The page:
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READ-INDIA
     
 

In just a few months, India’s army of illiterate children can shrink by over 50 million. This is the message of hope being conveyed by Pratham and Akshara Foundation with the launch of the Read India movement.

The ‘few months’ are of course an idealised deadline, but one that’s not as unrealistic as it seems. Using Pratham’s Accelerated Reading Program, which is based on the methodology of noted educationists like Dr. A.K. Jalaluddin, a child can learn to read fluently in a few weeks. Already 1,60,000 of India’s underprivileged children in states as diverse as Karnataka, Maharashtra, Delhi, Rajasthan, Gujarat, Uttar Pradesh and Bihar have gained from the program.

Pratham places this emphasis on reading for a very simple reason: 50% of the 50 million children we talked about are children already in the 4th or 5th standards who cannot read fluently. But they should be able to. And the simple fact is that the better a child reads, the faster he or she learns. There are two reasons for Pratham’s confidence in making Read India work: the large scale success already achieved over a decade and the fact that Pratham has years of experience in bringing together the Government, the corporate sector and individuals in the pursuit of a common goal.

The second prong of the attack on illiteracy is the Library Project. Akshara Foundation will also help communities set up libraries, ranging from large ones in Government schools to small community libraries catering to about 250 families.

But teaching children to read is not the end, because libraries will not be achieving the primary aim of inculcating a sustainable reading habit among children if they do not have books that make children WANT to read. Hence Read India Books, a new imprint, from Pratham Books was launched on September 8th 2003, World Literacy Day. Pratham Books is a non-profit venture that has been set up to create and produce high quality books in local languages at affordable prices. This was set up since there is a dearth of such books in the market today and if we are to make the Read India campaign a complete success, that gap needed to be filled. It aims to provide a large number of entertaining and instructive books in many of India’s languages. Now the time is right to take Read India from being a project to a national movement. As Gandhiji helped show the world, when Indians come together, nothing is impossible.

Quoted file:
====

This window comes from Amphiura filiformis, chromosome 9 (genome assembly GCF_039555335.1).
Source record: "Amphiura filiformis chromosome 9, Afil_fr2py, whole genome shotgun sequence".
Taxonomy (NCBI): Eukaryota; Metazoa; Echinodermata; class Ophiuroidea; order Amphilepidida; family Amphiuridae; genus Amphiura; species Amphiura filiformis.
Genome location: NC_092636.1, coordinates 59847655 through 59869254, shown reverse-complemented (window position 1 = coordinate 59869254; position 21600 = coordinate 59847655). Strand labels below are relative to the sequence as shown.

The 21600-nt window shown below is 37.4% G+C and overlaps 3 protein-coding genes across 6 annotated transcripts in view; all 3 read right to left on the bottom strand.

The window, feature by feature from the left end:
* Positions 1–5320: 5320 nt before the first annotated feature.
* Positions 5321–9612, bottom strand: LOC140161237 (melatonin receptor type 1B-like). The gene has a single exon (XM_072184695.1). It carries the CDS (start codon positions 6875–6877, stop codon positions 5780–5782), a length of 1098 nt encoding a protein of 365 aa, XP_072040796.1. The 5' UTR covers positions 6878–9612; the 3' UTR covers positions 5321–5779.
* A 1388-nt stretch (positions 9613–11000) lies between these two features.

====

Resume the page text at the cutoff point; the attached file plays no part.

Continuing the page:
Rahul Dravid inaugurated the Read India movement in September 2003 in Bangalore with the launch of a storybook written specially for young readers, called ‘The Why-Why Girl’ (Yaake, Yaake Hudugi in Kannada) by noted Indian author Mahasweta Devi. Kannada theatre person B Jayashree read it to a group of children at the ADA Rangamandira in the city. A charming and instructive little story, it follows little Moina, a tribal girl who goes from asking WHY everything is the way it is to understanding that learning and reading can answer all her questions. Akshara looks forward to making the Read India movement a powerful and vibrant force for change in the years to come.

 
     
       
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